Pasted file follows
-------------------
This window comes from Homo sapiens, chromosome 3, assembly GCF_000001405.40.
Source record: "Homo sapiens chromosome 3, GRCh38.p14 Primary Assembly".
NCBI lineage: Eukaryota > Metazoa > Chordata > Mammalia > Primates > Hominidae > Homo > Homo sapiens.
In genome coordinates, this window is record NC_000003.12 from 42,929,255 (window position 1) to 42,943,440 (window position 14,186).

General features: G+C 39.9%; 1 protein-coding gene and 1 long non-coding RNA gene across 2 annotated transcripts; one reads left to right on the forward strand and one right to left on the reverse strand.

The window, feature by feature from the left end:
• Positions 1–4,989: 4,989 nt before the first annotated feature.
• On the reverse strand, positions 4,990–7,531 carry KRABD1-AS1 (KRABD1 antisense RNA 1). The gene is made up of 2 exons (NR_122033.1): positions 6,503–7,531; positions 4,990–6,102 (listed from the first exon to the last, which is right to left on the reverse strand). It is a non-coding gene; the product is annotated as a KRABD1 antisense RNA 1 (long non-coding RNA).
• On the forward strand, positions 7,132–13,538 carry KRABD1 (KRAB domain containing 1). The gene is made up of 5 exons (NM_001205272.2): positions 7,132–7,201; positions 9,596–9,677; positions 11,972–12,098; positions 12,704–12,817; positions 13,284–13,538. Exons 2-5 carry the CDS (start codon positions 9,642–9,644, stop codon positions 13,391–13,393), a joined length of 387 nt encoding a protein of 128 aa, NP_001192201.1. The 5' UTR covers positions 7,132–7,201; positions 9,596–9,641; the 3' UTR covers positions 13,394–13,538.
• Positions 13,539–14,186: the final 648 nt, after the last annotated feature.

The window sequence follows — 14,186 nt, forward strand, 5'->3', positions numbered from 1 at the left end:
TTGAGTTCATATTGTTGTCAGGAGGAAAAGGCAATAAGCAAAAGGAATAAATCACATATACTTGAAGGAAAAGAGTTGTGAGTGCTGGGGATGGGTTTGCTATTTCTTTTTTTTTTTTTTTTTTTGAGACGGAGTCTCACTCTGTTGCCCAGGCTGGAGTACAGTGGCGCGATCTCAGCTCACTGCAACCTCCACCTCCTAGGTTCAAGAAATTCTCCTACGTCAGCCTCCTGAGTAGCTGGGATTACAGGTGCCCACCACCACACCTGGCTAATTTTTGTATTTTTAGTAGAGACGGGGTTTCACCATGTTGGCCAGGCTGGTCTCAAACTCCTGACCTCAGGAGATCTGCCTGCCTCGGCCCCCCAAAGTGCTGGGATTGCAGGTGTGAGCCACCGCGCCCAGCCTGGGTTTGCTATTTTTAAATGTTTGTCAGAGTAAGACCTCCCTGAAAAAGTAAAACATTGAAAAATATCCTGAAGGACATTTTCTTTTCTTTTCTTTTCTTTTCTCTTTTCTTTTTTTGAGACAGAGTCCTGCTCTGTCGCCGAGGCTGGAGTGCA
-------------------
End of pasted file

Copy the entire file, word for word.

This window comes from Homo sapiens, chromosome 3, assembly GCF_000001405.40.
Source record: "Homo sapiens chromosome 3, GRCh38.p14 Primary Assembly".
NCBI lineage: Eukaryota > Metazoa > Chordata > Mammalia > Primates > Hominidae > Homo > Homo sapiens.
In genome coordinates, this window is record NC_000003.12 from 42,929,255 (window position 1) to 42,943,440 (window position 14,186).

General features: G+C 39.9%; 1 protein-coding gene and 1 long non-coding RNA gene across 2 annotated transcripts; one reads left to right on the forward strand and one right to left on the reverse strand.

The window, feature by feature from the left end:
• Positions 1–4,989: 4,989 nt before the first annotated feature.
• On the reverse strand, positions 4,990–7,531 carry KRABD1-AS1 (KRABD1 antisense RNA 1). The gene is made up of 2 exons (NR_122033.1): positions 6,503–7,531; positions 4,990–6,102 (listed from the first exon to the last, which is right to left on the reverse strand). It is a non-coding gene; the product is annotated as a KRABD1 antisense RNA 1 (long non-coding RNA).
• On the forward strand, positions 7,132–13,538 carry KRABD1 (KRAB domain containing 1). The gene is made up of 5 exons (NM_001205272.2): positions 7,132–7,201; positions 9,596–9,677; positions 11,972–12,098; positions 12,704–12,817; positions 13,284–13,538. Exons 2-5 carry the CDS (start codon positions 9,642–9,644, stop codon positions 13,391–13,393), a joined length of 387 nt encoding a protein of 128 aa, NP_001192201.1. The 5' UTR covers positions 7,132–7,201; positions 9,596–9,641; the 3' UTR covers positions 13,394–13,538.
• Positions 13,539–14,186: the final 648 nt, after the last annotated feature.

The window sequence follows — 14,186 nt, forward strand, 5'->3', positions numbered from 1 at the left end:
TTGAGTTCATATTGTTGTCAGGAGGAAAAGGCAATAAGCAAAAGGAATAAATCACATATACTTGAAGGAAAAGAGTTGTGAGTGCTGGGGATGGGTTTGCTATTTCTTTTTTTTTTTTTTTTTTTGAGACGGAGTCTCACTCTGTTGCCCAGGCTGGAGTACAGTGGCGCGATCTCAGCTCACTGCAACCTCCACCTCCTAGGTTCAAGAAATTCTCCTACGTCAGCCTCCTGAGTAGCTGGGATTACAGGTGCCCACCACCACACCTGGCTAATTTTTGTATTTTTAGTAGAGACGGGGTTTCACCATGTTGGCCAGGCTGGTCTCAAACTCCTGACCTCAGGAGATCTGCCTGCCTCGGCCCCCCAAAGTGCTGGGATTGCAGGTGTGAGCCACCGCGCCCAGCCTGGGTTTGCTATTTTTAAATGTTTGTCAGAGTAAGACCTCCCTGAAAAAGTAAAACATTGAAAAATATCCTGAAGGACATTTTCTTTTCTTTTCTTTTCTTTTCTCTTTTCTTTTTTTGAGACAGAGTCCTGCTCTGTCGCCGAGGCTGGAGTGCA